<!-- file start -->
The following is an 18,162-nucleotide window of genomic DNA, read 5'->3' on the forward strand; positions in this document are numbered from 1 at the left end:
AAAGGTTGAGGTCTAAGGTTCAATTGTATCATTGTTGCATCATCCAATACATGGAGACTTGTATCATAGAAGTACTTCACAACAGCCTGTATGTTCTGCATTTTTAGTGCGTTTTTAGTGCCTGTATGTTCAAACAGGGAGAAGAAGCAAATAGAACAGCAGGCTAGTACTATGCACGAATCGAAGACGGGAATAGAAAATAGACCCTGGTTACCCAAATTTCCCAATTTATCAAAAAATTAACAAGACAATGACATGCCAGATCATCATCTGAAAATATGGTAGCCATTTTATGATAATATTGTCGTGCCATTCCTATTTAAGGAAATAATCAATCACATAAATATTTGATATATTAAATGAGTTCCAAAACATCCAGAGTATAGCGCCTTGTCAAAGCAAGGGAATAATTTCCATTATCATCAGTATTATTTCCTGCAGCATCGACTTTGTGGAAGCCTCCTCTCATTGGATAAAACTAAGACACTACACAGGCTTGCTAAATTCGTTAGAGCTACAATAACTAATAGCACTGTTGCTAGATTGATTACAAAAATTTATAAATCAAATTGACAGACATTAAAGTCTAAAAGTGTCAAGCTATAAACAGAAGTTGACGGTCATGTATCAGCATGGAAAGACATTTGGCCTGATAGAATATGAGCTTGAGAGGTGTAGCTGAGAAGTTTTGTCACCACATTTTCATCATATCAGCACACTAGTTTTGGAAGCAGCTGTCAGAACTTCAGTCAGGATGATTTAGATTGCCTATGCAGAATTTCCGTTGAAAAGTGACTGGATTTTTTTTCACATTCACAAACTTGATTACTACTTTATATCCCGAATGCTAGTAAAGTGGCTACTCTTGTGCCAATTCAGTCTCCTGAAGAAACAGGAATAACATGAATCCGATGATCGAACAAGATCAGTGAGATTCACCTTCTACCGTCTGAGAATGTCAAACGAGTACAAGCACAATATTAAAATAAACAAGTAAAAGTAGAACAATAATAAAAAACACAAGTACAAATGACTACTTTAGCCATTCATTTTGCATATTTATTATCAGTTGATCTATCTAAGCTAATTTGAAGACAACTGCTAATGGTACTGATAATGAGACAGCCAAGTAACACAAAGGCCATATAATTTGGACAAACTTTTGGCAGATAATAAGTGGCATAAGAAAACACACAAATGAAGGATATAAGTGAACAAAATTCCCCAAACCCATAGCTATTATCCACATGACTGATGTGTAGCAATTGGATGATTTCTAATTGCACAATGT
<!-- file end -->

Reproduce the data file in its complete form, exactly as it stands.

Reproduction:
The following is an 18,162-nucleotide window of genomic DNA, read 5'->3' on the forward strand; positions in this document are numbered from 1 at the left end:
AAAGGTTGAGGTCTAAGGTTCAATTGTATCATTGTTGCATCATCCAATACATGGAGACTTGTATCATAGAAGTACTTCACAACAGCCTGTATGTTCTGCATTTTTAGTGCGTTTTTAGTGCCTGTATGTTCAAACAGGGAGAAGAAGCAAATAGAACAGCAGGCTAGTACTATGCACGAATCGAAGACGGGAATAGAAAATAGACCCTGGTTACCCAAATTTCCCAATTTATCAAAAAATTAACAAGACAATGACATGCCAGATCATCATCTGAAAATATGGTAGCCATTTTATGATAATATTGTCGTGCCATTCCTATTTAAGGAAATAATCAATCACATAAATATTTGATATATTAAATGAGTTCCAAAACATCCAGAGTATAGCGCCTTGTCAAAGCAAGGGAATAATTTCCATTATCATCAGTATTATTTCCTGCAGCATCGACTTTGTGGAAGCCTCCTCTCATTGGATAAAACTAAGACACTACACAGGCTTGCTAAATTCGTTAGAGCTACAATAACTAATAGCACTGTTGCTAGATTGATTACAAAAATTTATAAATCAAATTGACAGACATTAAAGTCTAAAAGTGTCAAGCTATAAACAGAAGTTGACGGTCATGTATCAGCATGGAAAGACATTTGGCCTGATAGAATATGAGCTTGAGAGGTGTAGCTGAGAAGTTTTGTCACCACATTTTCATCATATCAGCACACTAGTTTTGGAAGCAGCTGTCAGAACTTCAGTCAGGATGATTTAGATTGCCTATGCAGAATTTCCGTTGAAAAGTGACTGGATTTTTTTTCACATTCACAAACTTGATTACTACTTTATATCCCGAATGCTAGTAAAGTGGCTACTCTTGTGCCAATTCAGTCTCCTGAAGAAACAGGAATAACATGAATCCGATGATCGAACAAGATCAGTGAGATTCACCTTCTACCGTCTGAGAATGTCAAACGAGTACAAGCACAATATTAAAATAAACAAGTAAAAGTAGAACAATAATAAAAAACACAAGTACAAATGACTACTTTAGCCATTCATTTTGCATATTTATTATCAGTTGATCTATCTAAGCTAATTTGAAGACAACTGCTAATGGTACTGATAATGAGACAGCCAAGTAACACAAAGGCCATATAATTTGGACAAACTTTTGGCAGATAATAAGTGGCATAAGAAAACACACAAATGAAGGATATAAGTGAACAAAATTCCCCAAACCCATAGCTATTATCCACATGACTGATGTGTAGCAATTGGATGATTTCTAATTGCACAATGT